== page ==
Fast forward to today, Apple is designing products which are superior to others but they are generally more expensive and closed. In many cases they are so closed you can't swap a battery or add memory or decide which applications you want without the express approval of Steve Jobs.

This past July, I asked if Apple was making the same mistake from the eighties in the mobile arena because when I saw the Motorola Droid X I realized this device was better than the iPhone in a few important ways.





NSN Boosts Apple Performance with iOS 4.2

November 30, 2010

Has mobile phone signaling been reborn?


A smart move by Nokia Siemens networks was to upgrade its network equipment so that mobile devices can have faster data access while increasing battery life and decreasing network bandwidth use. Apparently Nokia mobile phones and Apple phones with iOS 4.2 software are able to leverage this new way of working to make their devices better.

In one case, as a result of this upgrade, NSN claims an operator has found mobile devices have almost double the battery life. In another, a carrier was found to have up to half the signaling traffic!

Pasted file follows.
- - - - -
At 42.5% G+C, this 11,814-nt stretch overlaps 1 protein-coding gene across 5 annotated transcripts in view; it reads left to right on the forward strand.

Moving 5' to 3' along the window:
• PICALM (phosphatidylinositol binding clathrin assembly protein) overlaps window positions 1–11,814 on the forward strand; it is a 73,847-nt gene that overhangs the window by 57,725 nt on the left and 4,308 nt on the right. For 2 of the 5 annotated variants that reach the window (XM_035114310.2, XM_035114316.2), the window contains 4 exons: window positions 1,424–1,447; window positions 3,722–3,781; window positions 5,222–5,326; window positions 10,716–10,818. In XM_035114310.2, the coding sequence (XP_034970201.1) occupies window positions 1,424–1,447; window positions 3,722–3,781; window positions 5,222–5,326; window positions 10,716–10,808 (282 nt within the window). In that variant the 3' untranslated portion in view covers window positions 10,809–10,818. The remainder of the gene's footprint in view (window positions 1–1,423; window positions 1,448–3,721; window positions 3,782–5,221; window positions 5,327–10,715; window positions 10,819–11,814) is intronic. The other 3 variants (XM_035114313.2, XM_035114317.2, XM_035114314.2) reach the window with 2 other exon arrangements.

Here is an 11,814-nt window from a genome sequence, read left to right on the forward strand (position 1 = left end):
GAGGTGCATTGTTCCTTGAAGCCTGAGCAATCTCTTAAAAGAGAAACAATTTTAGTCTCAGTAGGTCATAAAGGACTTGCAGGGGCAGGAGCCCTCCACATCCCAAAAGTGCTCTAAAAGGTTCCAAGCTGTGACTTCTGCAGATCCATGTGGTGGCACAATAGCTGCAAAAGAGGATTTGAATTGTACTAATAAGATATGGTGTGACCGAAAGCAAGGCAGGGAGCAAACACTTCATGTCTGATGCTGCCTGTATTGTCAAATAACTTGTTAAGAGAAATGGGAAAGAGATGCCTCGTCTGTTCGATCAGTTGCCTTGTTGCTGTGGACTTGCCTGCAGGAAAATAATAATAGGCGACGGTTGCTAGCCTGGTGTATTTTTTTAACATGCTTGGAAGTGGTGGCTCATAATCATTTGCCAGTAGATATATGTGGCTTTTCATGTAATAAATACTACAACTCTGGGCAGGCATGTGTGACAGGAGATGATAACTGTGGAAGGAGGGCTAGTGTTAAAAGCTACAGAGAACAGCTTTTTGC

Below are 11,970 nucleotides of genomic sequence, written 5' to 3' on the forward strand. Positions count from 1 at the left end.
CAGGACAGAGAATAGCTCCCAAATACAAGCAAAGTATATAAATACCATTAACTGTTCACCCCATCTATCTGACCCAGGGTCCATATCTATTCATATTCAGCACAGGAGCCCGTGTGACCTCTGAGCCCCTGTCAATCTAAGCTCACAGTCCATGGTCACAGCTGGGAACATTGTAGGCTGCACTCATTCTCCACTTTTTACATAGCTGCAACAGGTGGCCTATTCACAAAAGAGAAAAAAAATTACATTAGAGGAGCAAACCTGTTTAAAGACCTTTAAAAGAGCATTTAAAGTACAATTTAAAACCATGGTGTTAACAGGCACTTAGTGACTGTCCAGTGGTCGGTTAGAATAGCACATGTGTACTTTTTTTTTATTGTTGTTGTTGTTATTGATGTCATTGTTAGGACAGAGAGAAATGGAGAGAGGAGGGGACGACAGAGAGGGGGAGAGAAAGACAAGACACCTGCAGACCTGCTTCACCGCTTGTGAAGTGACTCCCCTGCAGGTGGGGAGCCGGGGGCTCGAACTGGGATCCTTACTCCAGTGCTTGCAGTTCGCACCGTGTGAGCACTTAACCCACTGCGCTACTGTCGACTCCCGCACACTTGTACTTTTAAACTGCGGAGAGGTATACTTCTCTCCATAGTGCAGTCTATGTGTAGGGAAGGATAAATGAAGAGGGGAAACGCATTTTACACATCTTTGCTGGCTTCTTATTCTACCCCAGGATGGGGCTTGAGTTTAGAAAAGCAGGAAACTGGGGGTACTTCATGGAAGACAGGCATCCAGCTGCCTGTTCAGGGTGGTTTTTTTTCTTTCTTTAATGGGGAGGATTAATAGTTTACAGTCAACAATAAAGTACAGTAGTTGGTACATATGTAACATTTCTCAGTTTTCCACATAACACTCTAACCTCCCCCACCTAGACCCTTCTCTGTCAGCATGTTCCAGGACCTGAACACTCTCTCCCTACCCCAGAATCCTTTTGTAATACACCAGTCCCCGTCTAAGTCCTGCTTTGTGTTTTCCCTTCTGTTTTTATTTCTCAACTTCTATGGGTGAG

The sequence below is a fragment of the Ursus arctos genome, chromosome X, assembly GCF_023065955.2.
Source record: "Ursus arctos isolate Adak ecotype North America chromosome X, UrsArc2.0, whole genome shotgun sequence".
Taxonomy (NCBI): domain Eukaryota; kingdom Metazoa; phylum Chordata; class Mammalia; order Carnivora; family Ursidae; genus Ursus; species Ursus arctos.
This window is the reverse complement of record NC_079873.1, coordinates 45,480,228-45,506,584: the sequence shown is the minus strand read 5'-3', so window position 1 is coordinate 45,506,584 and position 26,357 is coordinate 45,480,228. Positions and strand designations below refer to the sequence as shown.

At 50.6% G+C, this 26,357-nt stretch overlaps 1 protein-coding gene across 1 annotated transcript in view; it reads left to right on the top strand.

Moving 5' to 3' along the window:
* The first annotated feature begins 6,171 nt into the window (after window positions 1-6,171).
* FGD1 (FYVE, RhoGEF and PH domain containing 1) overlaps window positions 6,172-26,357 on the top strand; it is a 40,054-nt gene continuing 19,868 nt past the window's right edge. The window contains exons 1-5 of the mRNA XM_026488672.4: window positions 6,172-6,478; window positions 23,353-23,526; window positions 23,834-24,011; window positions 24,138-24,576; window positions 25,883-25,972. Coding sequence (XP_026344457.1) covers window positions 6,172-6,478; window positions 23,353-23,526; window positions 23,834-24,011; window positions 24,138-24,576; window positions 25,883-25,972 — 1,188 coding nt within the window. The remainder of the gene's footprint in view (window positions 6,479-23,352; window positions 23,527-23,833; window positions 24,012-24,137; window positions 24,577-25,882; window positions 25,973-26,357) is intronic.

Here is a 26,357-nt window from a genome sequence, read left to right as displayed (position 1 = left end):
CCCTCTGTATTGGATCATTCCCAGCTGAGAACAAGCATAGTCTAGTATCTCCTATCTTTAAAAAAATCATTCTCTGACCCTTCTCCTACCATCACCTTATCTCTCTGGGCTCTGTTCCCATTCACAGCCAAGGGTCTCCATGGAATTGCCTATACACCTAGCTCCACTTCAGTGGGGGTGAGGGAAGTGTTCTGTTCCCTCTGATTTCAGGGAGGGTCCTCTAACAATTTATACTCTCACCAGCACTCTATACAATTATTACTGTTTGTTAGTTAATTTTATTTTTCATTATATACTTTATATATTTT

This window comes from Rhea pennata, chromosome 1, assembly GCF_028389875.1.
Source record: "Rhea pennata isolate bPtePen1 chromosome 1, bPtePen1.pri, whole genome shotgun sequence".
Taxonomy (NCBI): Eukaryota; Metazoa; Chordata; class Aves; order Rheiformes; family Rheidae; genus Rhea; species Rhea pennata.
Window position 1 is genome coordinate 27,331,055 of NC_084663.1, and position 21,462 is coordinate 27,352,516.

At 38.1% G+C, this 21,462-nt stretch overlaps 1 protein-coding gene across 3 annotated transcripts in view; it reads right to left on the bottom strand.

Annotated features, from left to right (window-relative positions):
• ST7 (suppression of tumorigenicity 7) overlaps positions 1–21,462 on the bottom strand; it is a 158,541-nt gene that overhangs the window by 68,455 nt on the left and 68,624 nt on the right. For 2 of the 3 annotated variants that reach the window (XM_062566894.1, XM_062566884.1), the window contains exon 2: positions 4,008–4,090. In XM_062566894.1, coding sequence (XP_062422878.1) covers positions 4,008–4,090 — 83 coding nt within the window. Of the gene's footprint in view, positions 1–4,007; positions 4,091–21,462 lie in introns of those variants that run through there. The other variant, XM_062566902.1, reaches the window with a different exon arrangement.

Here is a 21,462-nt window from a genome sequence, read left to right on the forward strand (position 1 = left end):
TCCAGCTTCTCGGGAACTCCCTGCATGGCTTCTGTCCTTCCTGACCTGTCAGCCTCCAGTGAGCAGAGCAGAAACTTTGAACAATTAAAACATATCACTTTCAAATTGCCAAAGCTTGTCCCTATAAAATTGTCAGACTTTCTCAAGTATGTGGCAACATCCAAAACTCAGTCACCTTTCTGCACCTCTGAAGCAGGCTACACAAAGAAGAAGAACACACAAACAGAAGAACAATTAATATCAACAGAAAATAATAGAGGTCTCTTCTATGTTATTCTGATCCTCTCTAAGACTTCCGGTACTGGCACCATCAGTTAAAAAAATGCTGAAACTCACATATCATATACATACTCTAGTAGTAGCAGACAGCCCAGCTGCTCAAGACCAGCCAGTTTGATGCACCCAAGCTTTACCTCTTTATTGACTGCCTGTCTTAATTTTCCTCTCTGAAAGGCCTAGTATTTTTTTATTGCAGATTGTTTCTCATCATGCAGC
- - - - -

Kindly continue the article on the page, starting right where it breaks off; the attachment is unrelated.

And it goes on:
These are important steps in the right direction and I am interested in learning whether there is increased or decreased value for heavy data users as opposed to light users. Moreover, is music streaming which is constant assisted more by this technology than web surfing and/or app usage?

The move on the part of NSN is a very good one and now that handset makers have bought in (well it isn't a surprise than Nokia did) I hope to see more collaboration between NEMs and handset providers to enable even more benefits for end-users and carriers.








Back from Budapest

November 22, 2010